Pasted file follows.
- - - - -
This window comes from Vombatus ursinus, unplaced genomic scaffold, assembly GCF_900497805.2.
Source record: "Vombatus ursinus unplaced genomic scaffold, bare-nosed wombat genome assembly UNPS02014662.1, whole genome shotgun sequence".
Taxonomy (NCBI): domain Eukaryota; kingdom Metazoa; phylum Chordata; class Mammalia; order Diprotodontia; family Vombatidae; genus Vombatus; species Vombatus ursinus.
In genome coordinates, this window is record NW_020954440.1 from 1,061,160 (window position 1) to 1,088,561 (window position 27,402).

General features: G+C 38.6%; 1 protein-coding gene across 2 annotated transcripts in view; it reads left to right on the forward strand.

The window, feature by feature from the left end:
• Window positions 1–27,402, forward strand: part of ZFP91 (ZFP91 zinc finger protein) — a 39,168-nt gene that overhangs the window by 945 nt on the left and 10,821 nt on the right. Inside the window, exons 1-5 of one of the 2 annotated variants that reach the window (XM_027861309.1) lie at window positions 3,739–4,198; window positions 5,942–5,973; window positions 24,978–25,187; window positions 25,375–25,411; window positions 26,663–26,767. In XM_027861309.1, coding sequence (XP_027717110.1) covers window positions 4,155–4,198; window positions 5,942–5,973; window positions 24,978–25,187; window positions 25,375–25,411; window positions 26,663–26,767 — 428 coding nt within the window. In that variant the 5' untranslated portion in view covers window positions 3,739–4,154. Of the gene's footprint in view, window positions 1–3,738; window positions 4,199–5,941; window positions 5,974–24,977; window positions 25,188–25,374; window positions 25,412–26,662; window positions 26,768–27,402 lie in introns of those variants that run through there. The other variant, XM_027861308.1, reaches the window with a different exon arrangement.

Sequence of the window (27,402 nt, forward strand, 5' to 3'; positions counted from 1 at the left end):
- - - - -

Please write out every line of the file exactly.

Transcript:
This window comes from Vombatus ursinus, unplaced genomic scaffold, assembly GCF_900497805.2.
Source record: "Vombatus ursinus unplaced genomic scaffold, bare-nosed wombat genome assembly UNPS02014662.1, whole genome shotgun sequence".
Taxonomy (NCBI): domain Eukaryota; kingdom Metazoa; phylum Chordata; class Mammalia; order Diprotodontia; family Vombatidae; genus Vombatus; species Vombatus ursinus.
In genome coordinates, this window is record NW_020954440.1 from 1,061,160 (window position 1) to 1,088,561 (window position 27,402).

General features: G+C 38.6%; 1 protein-coding gene across 2 annotated transcripts in view; it reads left to right on the forward strand.

The window, feature by feature from the left end:
• Window positions 1–27,402, forward strand: part of ZFP91 (ZFP91 zinc finger protein) — a 39,168-nt gene that overhangs the window by 945 nt on the left and 10,821 nt on the right. Inside the window, exons 1-5 of one of the 2 annotated variants that reach the window (XM_027861309.1) lie at window positions 3,739–4,198; window positions 5,942–5,973; window positions 24,978–25,187; window positions 25,375–25,411; window positions 26,663–26,767. In XM_027861309.1, coding sequence (XP_027717110.1) covers window positions 4,155–4,198; window positions 5,942–5,973; window positions 24,978–25,187; window positions 25,375–25,411; window positions 26,663–26,767 — 428 coding nt within the window. In that variant the 5' untranslated portion in view covers window positions 3,739–4,154. Of the gene's footprint in view, window positions 1–3,738; window positions 4,199–5,941; window positions 5,974–24,977; window positions 25,188–25,374; window positions 25,412–26,662; window positions 26,768–27,402 lie in introns of those variants that run through there. The other variant, XM_027861308.1, reaches the window with a different exon arrangement.

Sequence of the window (27,402 nt, forward strand, 5' to 3'; positions counted from 1 at the left end):